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The Best of Stephen R. Donaldson
Stephen R. Donaldson, edited by Bill Sheehan
Subterranean Press, 440 pages

The Best of Stephen R. Donaldson
Stephen R. Donaldson
Stephen R. Donaldson is the best-selling author of many books including the series: The Chronicles of Thomas Covenant, the Unbeliever, The Second Chronicles of Thomas Covenant and Mordant's Need. He has received various awards, including the first prize of the British Science Fiction Society and the John W. Campbell Memorial Award.

Stephen R. Donaldson Website
ISFDB Bibliography
SF Site Review: Mordant's Need
SF Site Review: Reave the Just and Other Tales

Past Feature Reviews
A review by D. Douglas Fratz

Stephen R. Donaldson is best known for his engaging high-fantasy novels in the Thomas Covenant series, which he began in the late 1970s and is still writing, as well as the dark science fiction novels in his The Gap Cycle. But he has also written shorter works over the years, most of which appeared in two collections, Daughter of Regals and Other Tales (1984) and Reave the Just and Other Tales (1999). While virtually all of the eleven stories in The Best of Stephen R. Donaldson (edited by Bill Sheehan) can be found in those previous collections, Donaldson's tales are eminently re-readable, and this volume is valuable even for those already familiar with these stories.

Donaldson specializes in placing protagonists that are damaged physically and/or mentally into intense situations where morality plays a key role. Thomas Covenant is a leper whose self-doubt and self-loathing make him a unique and unlikely anti-hero unlike most other protagonists in high fantasy fiction who must struggle with great moral issues. Donaldson's best short fiction follows the same structure, and it is a tribute to his immense storytelling skill that these protagonists are sympathetic and their morality tales compelling.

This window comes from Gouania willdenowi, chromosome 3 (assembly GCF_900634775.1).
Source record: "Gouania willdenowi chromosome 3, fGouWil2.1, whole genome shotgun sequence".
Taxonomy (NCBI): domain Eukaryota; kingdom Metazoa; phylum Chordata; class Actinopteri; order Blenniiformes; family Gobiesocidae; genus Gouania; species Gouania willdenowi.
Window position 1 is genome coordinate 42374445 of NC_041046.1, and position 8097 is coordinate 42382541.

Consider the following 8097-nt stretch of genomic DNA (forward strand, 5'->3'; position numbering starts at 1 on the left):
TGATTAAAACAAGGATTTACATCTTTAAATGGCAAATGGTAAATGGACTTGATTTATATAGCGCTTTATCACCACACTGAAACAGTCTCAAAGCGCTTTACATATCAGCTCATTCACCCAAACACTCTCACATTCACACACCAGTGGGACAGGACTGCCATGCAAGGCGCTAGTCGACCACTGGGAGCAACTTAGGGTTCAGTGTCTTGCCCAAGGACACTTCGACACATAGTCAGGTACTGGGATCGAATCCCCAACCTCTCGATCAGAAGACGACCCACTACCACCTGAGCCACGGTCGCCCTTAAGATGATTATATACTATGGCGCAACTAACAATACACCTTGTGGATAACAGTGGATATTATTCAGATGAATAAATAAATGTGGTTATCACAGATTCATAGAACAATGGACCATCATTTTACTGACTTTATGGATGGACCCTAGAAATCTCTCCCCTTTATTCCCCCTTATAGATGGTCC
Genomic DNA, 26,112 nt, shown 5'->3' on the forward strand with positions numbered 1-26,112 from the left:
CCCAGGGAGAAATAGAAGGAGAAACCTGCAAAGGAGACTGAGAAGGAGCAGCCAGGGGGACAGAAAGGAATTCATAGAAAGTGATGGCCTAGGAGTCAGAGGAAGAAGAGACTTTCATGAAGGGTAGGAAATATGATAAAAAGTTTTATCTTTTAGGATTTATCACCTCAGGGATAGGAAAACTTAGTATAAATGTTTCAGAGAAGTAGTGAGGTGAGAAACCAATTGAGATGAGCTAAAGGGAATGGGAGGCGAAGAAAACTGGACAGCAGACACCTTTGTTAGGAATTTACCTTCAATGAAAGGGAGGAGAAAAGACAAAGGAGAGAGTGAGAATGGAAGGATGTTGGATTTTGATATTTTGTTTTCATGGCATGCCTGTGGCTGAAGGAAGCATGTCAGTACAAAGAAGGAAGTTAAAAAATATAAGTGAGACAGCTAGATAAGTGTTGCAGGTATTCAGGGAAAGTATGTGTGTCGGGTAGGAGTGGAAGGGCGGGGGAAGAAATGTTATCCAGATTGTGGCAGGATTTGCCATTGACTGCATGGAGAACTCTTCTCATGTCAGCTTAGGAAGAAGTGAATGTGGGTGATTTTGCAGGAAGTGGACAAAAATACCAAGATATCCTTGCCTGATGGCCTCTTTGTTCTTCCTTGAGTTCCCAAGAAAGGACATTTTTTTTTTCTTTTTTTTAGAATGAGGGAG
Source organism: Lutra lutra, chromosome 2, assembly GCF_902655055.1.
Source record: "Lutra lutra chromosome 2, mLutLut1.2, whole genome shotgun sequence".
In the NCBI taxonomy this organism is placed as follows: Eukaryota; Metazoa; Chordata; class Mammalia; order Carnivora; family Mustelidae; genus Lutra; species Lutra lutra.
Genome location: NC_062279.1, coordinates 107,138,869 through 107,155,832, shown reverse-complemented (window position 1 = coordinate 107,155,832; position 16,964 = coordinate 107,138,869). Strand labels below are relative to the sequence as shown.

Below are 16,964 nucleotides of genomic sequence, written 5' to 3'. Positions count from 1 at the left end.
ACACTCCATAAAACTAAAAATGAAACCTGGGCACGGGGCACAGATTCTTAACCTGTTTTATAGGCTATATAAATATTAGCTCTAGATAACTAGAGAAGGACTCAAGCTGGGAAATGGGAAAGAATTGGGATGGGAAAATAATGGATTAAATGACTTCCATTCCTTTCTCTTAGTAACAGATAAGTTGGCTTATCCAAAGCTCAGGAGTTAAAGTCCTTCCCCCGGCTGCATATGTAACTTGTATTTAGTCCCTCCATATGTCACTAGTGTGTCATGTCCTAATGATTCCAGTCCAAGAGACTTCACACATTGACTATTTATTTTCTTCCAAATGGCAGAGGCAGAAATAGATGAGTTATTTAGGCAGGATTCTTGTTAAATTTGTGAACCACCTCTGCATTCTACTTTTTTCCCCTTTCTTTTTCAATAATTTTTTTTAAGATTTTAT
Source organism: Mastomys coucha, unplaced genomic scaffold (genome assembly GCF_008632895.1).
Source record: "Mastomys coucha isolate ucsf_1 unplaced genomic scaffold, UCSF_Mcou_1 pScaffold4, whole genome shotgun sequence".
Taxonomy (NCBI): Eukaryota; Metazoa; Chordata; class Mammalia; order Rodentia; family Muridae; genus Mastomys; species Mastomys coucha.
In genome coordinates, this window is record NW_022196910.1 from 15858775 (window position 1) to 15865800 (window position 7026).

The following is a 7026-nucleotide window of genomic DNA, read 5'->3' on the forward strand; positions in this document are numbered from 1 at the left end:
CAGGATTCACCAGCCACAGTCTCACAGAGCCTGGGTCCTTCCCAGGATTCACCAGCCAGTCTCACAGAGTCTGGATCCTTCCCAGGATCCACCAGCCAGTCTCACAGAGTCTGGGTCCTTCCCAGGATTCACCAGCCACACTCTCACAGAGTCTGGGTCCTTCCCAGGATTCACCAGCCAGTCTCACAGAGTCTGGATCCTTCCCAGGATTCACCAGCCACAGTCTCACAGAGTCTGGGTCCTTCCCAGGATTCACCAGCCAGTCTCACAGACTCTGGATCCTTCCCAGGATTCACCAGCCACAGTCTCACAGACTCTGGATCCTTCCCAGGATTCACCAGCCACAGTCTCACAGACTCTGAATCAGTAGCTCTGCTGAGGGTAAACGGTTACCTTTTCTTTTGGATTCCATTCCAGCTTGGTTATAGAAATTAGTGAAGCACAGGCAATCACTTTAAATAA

"Daughter of Regals" was his best early high-fantasy short fiction, set in a fantasy world ruled by strange dynasties of Regals who are part human and part archetypical fantasy beast. The eponymous protagonist in this dark fantasy world must use her natural wits and intelligence in the face of moral uncertainty to overcome her innate weaknesses. "Ser Visal's Tale" is set in an even darker fantasy world reminiscent of the Middle Ages during The Spanish Inquisition (but where magic in the form of witchcraft is indeed real) and also is a tale where weak and damaged protagonists must act on moral imperatives to survive. These stories were two of the best fantasy stories of the 1980s.

The stories included here from the 1990s show Donaldson at the peak of his storytelling skills. "Reave the Just" is a marvelous tale with a nice but ineffectual protagonist who must seek the help of the eponymous hero to overcome his dire straits. This is a wonderful story, but one that will never become a series, since once the reader learns the hero's modus operandi, further tales would be anticlimactic. The mentally challenged protagonist's story in "The Woman Who Loved Pigs" is another wonderful tale that elicits no potential sequels once the protagonist's true nature is revealed. "The Kings of Tarshish Shall Bring Gifts" uses a dark Middle Eastern historical fantasy setting for a similarly compelling story of redemption for its protagonist. "Penance" is a harrowing tale of self-loathing vampires set in an evil medieval theocracy similar to that in "Ser Visal's Tale." The final work in the volume, "The Killing Strike," is a quite compelling morality tale set in an oriental world during a war of mages, where the white and black mages seek to use masters in the five forms of the martial arts as pawns in their war.

There are also other stories of varying quality in this collection -- two of which are dark science fiction and one more traditional dark fantasy/horror -- but the seven tales noted above alone make this volume must reading for Donaldson fans, and for all fantasy fans who are ready to rise above thematically simplistic formulaic quest fantasies and experience what can be achieved in fantasy fiction.

The only things missing in this volume are the author's introductions -- or commentary by others -- that can provide critical context to the stories. While that lack is unfortunate, these stories speak for themselves quite nicely.

Copyright © 2012 D. Douglas Fratz

D. Douglas Fratz has more than forty years experience as editor and publisher of literary review magazines in the science fiction and fantasy field, and author of commentary and critiques on science fiction and fantasy literature and media.

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